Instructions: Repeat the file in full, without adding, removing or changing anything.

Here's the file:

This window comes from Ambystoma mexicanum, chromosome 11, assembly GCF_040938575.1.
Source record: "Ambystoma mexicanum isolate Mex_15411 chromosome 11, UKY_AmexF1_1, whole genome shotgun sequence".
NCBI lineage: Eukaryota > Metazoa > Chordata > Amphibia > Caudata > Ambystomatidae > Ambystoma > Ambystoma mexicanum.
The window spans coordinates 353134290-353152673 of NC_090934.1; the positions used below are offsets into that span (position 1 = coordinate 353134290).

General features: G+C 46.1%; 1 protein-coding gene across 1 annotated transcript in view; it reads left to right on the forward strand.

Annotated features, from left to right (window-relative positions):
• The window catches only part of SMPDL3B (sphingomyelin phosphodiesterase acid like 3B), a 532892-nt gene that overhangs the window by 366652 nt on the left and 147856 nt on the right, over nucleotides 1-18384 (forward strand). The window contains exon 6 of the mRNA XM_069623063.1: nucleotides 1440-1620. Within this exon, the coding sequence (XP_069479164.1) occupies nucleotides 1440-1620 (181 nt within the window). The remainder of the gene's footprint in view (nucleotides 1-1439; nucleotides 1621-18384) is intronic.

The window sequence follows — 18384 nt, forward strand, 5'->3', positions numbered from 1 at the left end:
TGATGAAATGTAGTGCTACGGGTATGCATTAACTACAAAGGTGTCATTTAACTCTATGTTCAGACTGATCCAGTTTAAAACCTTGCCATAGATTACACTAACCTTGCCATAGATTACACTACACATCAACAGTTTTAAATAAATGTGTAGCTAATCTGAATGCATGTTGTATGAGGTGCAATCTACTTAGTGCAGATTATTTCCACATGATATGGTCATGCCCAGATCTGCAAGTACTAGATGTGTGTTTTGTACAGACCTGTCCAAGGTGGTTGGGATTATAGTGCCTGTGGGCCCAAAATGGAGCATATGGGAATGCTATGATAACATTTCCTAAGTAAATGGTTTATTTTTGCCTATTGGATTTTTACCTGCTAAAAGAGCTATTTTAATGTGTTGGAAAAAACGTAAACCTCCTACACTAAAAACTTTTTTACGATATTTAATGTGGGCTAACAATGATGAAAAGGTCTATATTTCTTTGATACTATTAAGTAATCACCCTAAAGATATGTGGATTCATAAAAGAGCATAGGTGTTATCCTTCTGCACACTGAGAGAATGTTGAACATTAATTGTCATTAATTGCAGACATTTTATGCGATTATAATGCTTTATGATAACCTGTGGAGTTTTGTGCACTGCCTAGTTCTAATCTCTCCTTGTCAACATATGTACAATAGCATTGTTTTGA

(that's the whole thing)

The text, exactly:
This window comes from Ambystoma mexicanum, chromosome 11, assembly GCF_040938575.1.
Source record: "Ambystoma mexicanum isolate Mex_15411 chromosome 11, UKY_AmexF1_1, whole genome shotgun sequence".
NCBI lineage: Eukaryota > Metazoa > Chordata > Amphibia > Caudata > Ambystomatidae > Ambystoma > Ambystoma mexicanum.
The window spans coordinates 353134290-353152673 of NC_090934.1; the positions used below are offsets into that span (position 1 = coordinate 353134290).

General features: G+C 46.1%; 1 protein-coding gene across 1 annotated transcript in view; it reads left to right on the forward strand.

Annotated features, from left to right (window-relative positions):
• The window catches only part of SMPDL3B (sphingomyelin phosphodiesterase acid like 3B), a 532892-nt gene that overhangs the window by 366652 nt on the left and 147856 nt on the right, over nucleotides 1-18384 (forward strand). The window contains exon 6 of the mRNA XM_069623063.1: nucleotides 1440-1620. Within this exon, the coding sequence (XP_069479164.1) occupies nucleotides 1440-1620 (181 nt within the window). The remainder of the gene's footprint in view (nucleotides 1-1439; nucleotides 1621-18384) is intronic.

The window sequence follows — 18384 nt, forward strand, 5'->3', positions numbered from 1 at the left end:
TGATGAAATGTAGTGCTACGGGTATGCATTAACTACAAAGGTGTCATTTAACTCTATGTTCAGACTGATCCAGTTTAAAACCTTGCCATAGATTACACTAACCTTGCCATAGATTACACTACACATCAACAGTTTTAAATAAATGTGTAGCTAATCTGAATGCATGTTGTATGAGGTGCAATCTACTTAGTGCAGATTATTTCCACATGATATGGTCATGCCCAGATCTGCAAGTACTAGATGTGTGTTTTGTACAGACCTGTCCAAGGTGGTTGGGATTATAGTGCCTGTGGGCCCAAAATGGAGCATATGGGAATGCTATGATAACATTTCCTAAGTAAATGGTTTATTTTTGCCTATTGGATTTTTACCTGCTAAAAGAGCTATTTTAATGTGTTGGAAAAAACGTAAACCTCCTACACTAAAAACTTTTTTACGATATTTAATGTGGGCTAACAATGATGAAAAGGTCTATATTTCTTTGATACTATTAAGTAATCACCCTAAAGATATGTGGATTCATAAAAGAGCATAGGTGTTATCCTTCTGCACACTGAGAGAATGTTGAACATTAATTGTCATTAATTGCAGACATTTTATGCGATTATAATGCTTTATGATAACCTGTGGAGTTTTGTGCACTGCCTAGTTCTAATCTCTCCTTGTCAACATATGTACAATAGCATTGTTTTGA